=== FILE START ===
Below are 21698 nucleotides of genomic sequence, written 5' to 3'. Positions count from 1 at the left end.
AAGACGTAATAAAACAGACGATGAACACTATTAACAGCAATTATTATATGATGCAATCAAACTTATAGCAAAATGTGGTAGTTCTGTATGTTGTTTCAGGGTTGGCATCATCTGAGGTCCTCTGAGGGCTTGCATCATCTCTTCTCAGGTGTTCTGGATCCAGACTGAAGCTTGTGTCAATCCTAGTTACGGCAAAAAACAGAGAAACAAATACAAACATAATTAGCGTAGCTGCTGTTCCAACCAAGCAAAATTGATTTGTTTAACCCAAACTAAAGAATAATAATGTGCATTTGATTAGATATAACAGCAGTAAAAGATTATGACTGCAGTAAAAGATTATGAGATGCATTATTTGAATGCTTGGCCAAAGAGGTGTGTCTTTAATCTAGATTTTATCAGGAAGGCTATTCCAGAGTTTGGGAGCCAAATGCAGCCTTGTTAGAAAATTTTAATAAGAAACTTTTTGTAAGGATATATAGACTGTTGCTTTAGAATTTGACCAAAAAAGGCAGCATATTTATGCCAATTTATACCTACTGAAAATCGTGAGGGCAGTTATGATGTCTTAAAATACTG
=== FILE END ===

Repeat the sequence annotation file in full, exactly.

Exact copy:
Below are 21698 nucleotides of genomic sequence, written 5' to 3'. Positions count from 1 at the left end.
AAGACGTAATAAAACAGACGATGAACACTATTAACAGCAATTATTATATGATGCAATCAAACTTATAGCAAAATGTGGTAGTTCTGTATGTTGTTTCAGGGTTGGCATCATCTGAGGTCCTCTGAGGGCTTGCATCATCTCTTCTCAGGTGTTCTGGATCCAGACTGAAGCTTGTGTCAATCCTAGTTACGGCAAAAAACAGAGAAACAAATACAAACATAATTAGCGTAGCTGCTGTTCCAACCAAGCAAAATTGATTTGTTTAACCCAAACTAAAGAATAATAATGTGCATTTGATTAGATATAACAGCAGTAAAAGATTATGACTGCAGTAAAAGATTATGAGATGCATTATTTGAATGCTTGGCCAAAGAGGTGTGTCTTTAATCTAGATTTTATCAGGAAGGCTATTCCAGAGTTTGGGAGCCAAATGCAGCCTTGTTAGAAAATTTTAATAAGAAACTTTTTGTAAGGATATATAGACTGTTGCTTTAGAATTTGACCAAAAAAGGCAGCATATTTATGCCAATTTATACCTACTGAAAATCGTGAGGGCAGTTATGATGTCTTAAAATACTG